Needing a lift, then getting it

Today was a ‘weary’ day.   No specific reason except that I sometimes get tired of constantly defending what we do, of being on the fringe.   I truly don’t see how Lenore Skenazy does it.   Yesterday I posted a link to her latest blog on the homeschool email list that I belong to and the very first person to respond basically said that letting your kid go out on their own is unsafe.   Of course some of my fellow unschoolers agreed with me & Lenore, but I find it exhausting to always be on the outside.

I guess this is why many people choose the path of least resistance.  It’s easier.

Yesterday at our weekly gathering one of my friends was talking to another parent who just happened to be there – a parent of traditionally schooled children, and when the conversation turned to school as it ALWAYS INEVITABLY does (because grown ups in a playground are incapable of talking about anything else) and my friend said that her kids don’t go to school and are unschooled, it was all the usual stuff:  how will they learn trigonometry, what about colonial America, etc. etc.


I also find it exhausting that every year the newspapers and magazines are filled with articles debating school reform, teacher effectiveness, testing and on and on, and never is there an article talking about homeschooling as a possible alternative.  Not. Ever.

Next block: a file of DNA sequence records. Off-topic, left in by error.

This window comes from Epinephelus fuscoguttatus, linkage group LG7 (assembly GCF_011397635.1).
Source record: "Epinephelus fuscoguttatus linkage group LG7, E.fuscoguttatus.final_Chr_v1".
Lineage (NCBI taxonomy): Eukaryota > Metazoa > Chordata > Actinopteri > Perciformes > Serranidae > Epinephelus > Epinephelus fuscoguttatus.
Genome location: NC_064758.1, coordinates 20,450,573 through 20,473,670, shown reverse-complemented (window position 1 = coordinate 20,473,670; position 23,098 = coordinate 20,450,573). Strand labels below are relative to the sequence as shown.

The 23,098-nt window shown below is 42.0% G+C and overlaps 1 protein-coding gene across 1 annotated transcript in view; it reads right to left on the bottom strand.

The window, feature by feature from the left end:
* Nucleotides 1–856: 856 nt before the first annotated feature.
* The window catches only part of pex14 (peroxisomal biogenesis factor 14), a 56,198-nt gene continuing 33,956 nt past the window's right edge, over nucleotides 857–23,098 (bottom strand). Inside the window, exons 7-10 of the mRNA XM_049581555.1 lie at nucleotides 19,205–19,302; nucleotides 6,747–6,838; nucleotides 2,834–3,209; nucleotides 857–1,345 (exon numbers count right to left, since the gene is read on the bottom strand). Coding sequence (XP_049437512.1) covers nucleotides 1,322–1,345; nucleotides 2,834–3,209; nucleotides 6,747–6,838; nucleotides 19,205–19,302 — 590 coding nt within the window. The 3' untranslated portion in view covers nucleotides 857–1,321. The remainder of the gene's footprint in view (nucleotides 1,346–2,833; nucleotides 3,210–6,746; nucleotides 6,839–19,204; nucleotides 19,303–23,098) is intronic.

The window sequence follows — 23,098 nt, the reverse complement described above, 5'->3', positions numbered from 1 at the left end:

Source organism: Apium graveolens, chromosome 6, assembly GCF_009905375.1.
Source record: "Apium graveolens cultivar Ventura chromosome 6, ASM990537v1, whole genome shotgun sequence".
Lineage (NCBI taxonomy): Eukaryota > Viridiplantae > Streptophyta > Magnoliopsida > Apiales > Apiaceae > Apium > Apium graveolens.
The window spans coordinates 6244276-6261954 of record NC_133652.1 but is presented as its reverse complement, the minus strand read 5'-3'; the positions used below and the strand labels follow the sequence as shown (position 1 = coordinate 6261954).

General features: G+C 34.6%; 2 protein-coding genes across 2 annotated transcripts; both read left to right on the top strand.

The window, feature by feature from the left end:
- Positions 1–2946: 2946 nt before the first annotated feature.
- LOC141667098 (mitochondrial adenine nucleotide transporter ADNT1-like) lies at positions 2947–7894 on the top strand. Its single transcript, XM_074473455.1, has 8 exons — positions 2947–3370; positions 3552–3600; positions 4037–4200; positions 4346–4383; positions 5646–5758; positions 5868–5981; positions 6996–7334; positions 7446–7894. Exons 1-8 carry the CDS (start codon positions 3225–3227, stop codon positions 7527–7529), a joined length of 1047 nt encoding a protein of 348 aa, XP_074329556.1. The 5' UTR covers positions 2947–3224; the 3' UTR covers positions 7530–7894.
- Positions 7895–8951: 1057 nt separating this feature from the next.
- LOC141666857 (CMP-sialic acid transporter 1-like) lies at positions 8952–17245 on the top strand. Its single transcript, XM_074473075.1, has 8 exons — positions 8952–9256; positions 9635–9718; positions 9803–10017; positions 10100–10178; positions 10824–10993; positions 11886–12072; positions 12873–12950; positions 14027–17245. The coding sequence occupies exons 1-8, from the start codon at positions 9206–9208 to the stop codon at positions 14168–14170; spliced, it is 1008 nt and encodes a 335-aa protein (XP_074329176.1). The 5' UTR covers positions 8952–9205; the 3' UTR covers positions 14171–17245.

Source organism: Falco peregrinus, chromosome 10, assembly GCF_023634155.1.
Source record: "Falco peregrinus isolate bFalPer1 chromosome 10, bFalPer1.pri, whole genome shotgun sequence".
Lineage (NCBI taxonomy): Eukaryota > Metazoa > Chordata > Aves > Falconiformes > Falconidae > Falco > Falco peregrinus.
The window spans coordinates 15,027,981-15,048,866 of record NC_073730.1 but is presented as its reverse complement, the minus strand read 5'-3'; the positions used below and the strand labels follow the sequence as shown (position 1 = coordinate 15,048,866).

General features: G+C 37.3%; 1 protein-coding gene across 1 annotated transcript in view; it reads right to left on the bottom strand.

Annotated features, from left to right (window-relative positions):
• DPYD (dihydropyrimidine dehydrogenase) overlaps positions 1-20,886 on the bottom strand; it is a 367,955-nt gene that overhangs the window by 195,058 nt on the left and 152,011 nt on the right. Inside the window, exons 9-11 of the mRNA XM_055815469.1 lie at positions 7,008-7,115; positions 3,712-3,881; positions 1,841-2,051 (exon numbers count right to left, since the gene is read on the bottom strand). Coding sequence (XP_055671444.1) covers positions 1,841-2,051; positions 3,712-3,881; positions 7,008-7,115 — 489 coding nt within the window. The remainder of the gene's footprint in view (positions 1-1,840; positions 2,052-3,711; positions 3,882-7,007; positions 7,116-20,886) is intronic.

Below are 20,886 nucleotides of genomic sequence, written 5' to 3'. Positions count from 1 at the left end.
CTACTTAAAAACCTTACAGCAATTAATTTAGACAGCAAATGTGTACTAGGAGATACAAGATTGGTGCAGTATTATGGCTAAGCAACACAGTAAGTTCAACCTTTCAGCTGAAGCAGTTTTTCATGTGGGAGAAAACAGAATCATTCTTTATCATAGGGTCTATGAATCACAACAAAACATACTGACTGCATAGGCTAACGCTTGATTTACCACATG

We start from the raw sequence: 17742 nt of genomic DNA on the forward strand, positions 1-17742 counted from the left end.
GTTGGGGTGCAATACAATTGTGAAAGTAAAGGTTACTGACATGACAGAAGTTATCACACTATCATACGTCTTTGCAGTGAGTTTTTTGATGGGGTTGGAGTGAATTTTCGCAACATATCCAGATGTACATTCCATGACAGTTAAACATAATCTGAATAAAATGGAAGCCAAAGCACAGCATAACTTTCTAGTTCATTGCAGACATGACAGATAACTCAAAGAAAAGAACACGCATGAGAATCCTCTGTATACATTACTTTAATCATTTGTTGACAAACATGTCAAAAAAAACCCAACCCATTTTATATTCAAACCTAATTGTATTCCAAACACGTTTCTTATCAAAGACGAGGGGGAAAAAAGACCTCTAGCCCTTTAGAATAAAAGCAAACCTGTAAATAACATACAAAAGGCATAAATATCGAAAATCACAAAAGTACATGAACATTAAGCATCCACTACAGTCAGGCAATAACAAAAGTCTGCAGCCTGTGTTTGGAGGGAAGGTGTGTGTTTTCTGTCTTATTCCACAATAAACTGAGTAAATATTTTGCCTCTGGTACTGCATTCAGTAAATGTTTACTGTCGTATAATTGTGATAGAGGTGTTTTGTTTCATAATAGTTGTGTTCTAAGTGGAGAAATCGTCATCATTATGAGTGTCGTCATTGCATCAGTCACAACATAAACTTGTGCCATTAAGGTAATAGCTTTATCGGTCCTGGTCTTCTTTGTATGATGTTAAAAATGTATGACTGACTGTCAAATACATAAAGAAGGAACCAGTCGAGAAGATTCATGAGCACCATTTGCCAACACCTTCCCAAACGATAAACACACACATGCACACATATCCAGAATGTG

So today I just felt tired, even though it was a good day as far as our family and the kids were concerned.   They had Spanish and loved it.  We went to the Lego store because today they launched the new Series 5 mini-figures.   The kids cleaned Joshua’s office.   We all got new shoes at Payless.  We ate dinner, we are healthy – nothing bad is going on.

Even so, it took this op-ed article in the Times to make me feel better.   Maybe you’ll enjoy it too.   Maybe we should plan a trip to Tripoli and visit the amazing Roman ruins that until now have been off limits to Americans.   And we’ll shake hands with the locals and maybe there we won’t be seen as part of the alternative fringe.    We’ll just be regular Americans.   And we’ll be welcome.

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